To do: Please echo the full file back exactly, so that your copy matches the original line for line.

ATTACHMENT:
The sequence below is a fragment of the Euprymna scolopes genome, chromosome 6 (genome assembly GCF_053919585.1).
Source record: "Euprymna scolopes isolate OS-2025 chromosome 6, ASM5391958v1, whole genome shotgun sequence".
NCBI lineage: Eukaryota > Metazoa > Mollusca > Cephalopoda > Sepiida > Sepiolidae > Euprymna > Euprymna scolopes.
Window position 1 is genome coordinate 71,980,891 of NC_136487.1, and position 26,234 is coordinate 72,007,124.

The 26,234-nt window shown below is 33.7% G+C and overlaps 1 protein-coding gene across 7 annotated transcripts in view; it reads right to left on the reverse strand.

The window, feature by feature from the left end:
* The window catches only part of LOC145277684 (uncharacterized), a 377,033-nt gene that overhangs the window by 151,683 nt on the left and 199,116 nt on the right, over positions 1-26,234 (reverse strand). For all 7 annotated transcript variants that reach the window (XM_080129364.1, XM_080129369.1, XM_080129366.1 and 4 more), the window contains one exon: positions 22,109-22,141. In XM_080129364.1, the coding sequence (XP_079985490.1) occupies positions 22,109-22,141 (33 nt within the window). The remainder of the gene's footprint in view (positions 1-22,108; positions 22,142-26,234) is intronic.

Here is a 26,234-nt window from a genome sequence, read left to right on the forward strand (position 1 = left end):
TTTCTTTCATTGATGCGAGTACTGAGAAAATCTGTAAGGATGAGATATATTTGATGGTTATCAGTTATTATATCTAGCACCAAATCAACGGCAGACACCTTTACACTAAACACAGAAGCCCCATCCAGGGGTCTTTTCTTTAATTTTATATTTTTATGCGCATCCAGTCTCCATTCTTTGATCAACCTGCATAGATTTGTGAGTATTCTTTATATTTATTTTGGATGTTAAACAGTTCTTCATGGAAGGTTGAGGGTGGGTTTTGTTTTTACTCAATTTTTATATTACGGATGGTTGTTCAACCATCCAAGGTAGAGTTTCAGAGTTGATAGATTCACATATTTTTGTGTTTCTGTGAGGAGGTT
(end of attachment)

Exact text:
The sequence below is a fragment of the Euprymna scolopes genome, chromosome 6 (genome assembly GCF_053919585.1).
Source record: "Euprymna scolopes isolate OS-2025 chromosome 6, ASM5391958v1, whole genome shotgun sequence".
NCBI lineage: Eukaryota > Metazoa > Mollusca > Cephalopoda > Sepiida > Sepiolidae > Euprymna > Euprymna scolopes.
Window position 1 is genome coordinate 71,980,891 of NC_136487.1, and position 26,234 is coordinate 72,007,124.

The 26,234-nt window shown below is 33.7% G+C and overlaps 1 protein-coding gene across 7 annotated transcripts in view; it reads right to left on the reverse strand.

The window, feature by feature from the left end:
* The window catches only part of LOC145277684 (uncharacterized), a 377,033-nt gene that overhangs the window by 151,683 nt on the left and 199,116 nt on the right, over positions 1-26,234 (reverse strand). For all 7 annotated transcript variants that reach the window (XM_080129364.1, XM_080129369.1, XM_080129366.1 and 4 more), the window contains one exon: positions 22,109-22,141. In XM_080129364.1, the coding sequence (XP_079985490.1) occupies positions 22,109-22,141 (33 nt within the window). The remainder of the gene's footprint in view (positions 1-22,108; positions 22,142-26,234) is intronic.

Here is a 26,234-nt window from a genome sequence, read left to right on the forward strand (position 1 = left end):
TTTCTTTCATTGATGCGAGTACTGAGAAAATCTGTAAGGATGAGATATATTTGATGGTTATCAGTTATTATATCTAGCACCAAATCAACGGCAGACACCTTTACACTAAACACAGAAGCCCCATCCAGGGGTCTTTTCTTTAATTTTATATTTTTATGCGCATCCAGTCTCCATTCTTTGATCAACCTGCATAGATTTGTGAGTATTCTTTATATTTATTTTGGATGTTAAACAGTTCTTCATGGAAGGTTGAGGGTGGGTTTTGTTTTTACTCAATTTTTATATTACGGATGGTTGTTCAACCATCCAAGGTAGAGTTTCAGAGTTGATAGATTCACATATTTTTGTGTTTCTGTGAGGAGGTT